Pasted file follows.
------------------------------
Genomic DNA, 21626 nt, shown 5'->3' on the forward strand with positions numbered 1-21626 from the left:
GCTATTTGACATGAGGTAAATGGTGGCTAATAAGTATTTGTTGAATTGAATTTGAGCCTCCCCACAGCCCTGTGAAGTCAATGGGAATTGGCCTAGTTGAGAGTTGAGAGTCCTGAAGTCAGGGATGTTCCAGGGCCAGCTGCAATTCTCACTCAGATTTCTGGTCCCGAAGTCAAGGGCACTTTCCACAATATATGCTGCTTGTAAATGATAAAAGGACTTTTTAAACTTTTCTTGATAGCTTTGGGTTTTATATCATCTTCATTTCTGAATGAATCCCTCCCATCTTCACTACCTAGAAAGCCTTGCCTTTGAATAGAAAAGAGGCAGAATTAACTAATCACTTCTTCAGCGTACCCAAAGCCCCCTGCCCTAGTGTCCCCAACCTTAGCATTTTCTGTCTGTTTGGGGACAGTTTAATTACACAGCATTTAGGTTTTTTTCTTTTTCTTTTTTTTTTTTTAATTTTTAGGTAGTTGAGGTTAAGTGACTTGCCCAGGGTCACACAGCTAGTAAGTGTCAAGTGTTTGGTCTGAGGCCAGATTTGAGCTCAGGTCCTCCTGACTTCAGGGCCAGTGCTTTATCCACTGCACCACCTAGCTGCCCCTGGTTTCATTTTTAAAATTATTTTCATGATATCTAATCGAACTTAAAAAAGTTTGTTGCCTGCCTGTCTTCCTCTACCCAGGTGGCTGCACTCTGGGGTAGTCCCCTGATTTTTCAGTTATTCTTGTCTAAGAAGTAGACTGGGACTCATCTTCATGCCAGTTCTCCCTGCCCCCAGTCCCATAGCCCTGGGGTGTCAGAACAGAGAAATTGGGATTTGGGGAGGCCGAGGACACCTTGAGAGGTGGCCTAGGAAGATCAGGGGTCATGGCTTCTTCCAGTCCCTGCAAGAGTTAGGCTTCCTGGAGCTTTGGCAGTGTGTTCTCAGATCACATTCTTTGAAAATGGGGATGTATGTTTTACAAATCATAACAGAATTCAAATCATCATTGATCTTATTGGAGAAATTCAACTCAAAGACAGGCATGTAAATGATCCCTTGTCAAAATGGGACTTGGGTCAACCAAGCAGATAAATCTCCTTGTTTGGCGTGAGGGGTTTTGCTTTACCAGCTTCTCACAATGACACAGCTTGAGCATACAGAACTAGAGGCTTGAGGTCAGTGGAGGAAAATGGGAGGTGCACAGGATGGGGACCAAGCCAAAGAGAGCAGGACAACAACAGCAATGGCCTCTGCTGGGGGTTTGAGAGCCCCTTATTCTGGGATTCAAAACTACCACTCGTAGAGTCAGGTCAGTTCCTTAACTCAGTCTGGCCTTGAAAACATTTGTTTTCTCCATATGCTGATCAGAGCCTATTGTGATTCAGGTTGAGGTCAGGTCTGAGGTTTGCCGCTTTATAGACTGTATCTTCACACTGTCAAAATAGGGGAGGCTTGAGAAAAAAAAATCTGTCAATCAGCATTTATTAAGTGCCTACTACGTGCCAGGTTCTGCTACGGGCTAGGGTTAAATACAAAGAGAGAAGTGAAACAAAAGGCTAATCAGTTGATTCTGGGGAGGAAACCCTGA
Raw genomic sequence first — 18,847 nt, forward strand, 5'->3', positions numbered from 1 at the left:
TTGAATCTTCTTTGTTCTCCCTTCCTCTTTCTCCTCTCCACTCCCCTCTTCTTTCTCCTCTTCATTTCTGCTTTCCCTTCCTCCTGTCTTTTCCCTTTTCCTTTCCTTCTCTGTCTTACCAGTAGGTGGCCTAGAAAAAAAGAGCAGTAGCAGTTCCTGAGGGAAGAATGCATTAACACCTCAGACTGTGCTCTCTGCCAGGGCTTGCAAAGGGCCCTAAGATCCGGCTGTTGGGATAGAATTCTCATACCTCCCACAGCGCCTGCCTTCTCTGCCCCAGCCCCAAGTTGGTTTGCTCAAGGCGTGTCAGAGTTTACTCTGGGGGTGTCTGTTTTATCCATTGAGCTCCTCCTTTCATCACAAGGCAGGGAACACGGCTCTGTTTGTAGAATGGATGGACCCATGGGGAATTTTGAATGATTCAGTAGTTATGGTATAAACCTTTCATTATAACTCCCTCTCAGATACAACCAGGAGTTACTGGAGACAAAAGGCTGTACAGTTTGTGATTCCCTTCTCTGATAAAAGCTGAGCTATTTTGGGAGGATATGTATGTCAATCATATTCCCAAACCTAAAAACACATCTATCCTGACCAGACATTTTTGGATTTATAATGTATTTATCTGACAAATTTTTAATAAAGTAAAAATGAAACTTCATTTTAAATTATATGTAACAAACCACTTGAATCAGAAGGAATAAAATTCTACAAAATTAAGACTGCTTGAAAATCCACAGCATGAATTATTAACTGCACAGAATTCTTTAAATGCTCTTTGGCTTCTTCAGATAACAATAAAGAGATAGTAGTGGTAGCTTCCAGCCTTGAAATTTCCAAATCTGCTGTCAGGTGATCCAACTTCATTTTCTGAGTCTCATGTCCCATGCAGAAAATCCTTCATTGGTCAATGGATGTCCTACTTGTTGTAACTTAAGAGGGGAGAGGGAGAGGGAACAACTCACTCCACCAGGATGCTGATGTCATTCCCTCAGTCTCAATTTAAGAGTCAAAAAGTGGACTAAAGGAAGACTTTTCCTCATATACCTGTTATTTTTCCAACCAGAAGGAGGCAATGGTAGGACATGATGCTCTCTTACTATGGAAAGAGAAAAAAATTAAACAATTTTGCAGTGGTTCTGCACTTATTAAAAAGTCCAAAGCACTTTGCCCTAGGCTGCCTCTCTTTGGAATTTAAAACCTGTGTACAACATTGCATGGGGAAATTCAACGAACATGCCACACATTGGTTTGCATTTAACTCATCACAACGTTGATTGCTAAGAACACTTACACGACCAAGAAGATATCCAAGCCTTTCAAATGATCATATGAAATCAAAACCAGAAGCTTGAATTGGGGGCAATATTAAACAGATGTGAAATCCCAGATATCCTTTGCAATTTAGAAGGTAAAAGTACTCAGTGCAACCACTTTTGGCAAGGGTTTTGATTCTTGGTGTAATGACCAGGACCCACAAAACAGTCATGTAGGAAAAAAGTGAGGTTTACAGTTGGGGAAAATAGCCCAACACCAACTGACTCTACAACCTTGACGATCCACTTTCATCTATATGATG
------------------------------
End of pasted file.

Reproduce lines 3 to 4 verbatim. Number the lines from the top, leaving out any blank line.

Raw genomic sequence first — 18,847 nt, forward strand, 5'->3', positions numbered from 1 at the left:
TTGAATCTTCTTTGTTCTCCCTTCCTCTTTCTCCTCTCCACTCCCCTCTTCTTTCTCCTCTTCATTTCTGCTTTCCCTTCCTCCTGTCTTTTCCCTTTTCCTTTCCTTCTCTGTCTTACCAGTAGGTGGCCTAGAAAAAAAGAGCAGTAGCAGTTCCTGAGGGAAGAATGCATTAACACCTCAGACTGTGCTCTCTGCCAGGGCTTGCAAAGGGCCCTAAGATCCGGCTGTTGGGATAGAATTCTCATACCTCCCACAGCGCCTGCCTTCTCTGCCCCAGCCCCAAGTTGGTTTGCTCAAGGCGTGTCAGAGTTTACTCTGGGGGTGTCTGTTTTATCCATTGAGCTCCTCCTTTCATCACAAGGCAGGGAACACGGCTCTGTTTGTAGAATGGATGGACCCATGGGGAATTTTGAATGATTCAGTAGTTATGGTATAAACCTTTCATTATAACTCCCTCTCAGATACAACCAGGAGTTACTGGAGACAAAAGGCTGTACAGTTTGTGATTCCCTTCTCTGATAAAAGCTGAGCTATTTTGGGAGGATATGTATGTCAATCATATTCCCAAACCTAAAAACACATCTATCCTGACCAGACATTTTTGGATTTATAATGTATTTATCTGACAAATTTTTAATAAAGTAAAAATGAAACTTCATTTTAAATTATATGTAACAAACCACTTGAATCAGAAGGAATAAAATTCTACAAAATTAAGACTGCTTGAAAATCCACAGCATGAATTATTAACTGCACAGAATTCTTTAAATGCTCTTTGGCTTCTTCAGATAACAATAAAGAGATAGTAGTGGTAGCTTCCAGCCTTGAAATTTCCAAATCTGCTGTCAGGTGATCCAACTTCATTTTCTGAGTCTCATGTCCCATGCAGAAAATCCTTCATTGGTCAATGGATGTCCTACTTGTTGTAACTTAAGAGGGGAGAGGGAGAGGGAACAACTCACTCCACCAGGATGCTGATGTCATTCCCTCAGTCTCAATTTAAGAGTCAAAAAGTGGACTAAAGGAAGACTTTTCCTCATATACCTGTTATTTTTCCAACCAGAAGGAGGCAATGGTAGGACATGATGCTCTCTTACTATGGAAAGAGAAAAAAATTAAACAATTTTGCAGTGGTTCTGCACTTATTAAAAAGTCCAAAGCACTTTGCCCTAGGCTGCCTCTCTTTGGAATTTAAAACCTGTGTACAACATTGCATGGGGAAATTCAACGAACATGCCACACATTGGTTTGCATTTAACTCATCACAACGTTGATTGCTAAGAACACTTACACGACCAAGAAGATATCCAAGCCTTTCAAATGATCATATGAAATCAAAACCAGAAGCTTGAATTGGGGGCAATATTAAACAGATGTGAAATCCCAGATATCCTTTGCAATTTAGAAGGTAAAAGTACTCAGTGCAACCACTTTTGGCAAGGGTTTTGATTCTTGGTGTAATGACCAGGACCCACAAAACAGTCATGTAGGAAAAAAGTGAGGTTTACAGTTGGGGAAAATAGCCCAACACCAACTGACTCTACAACCTTGACGATCCACTTTCATCTATATGATG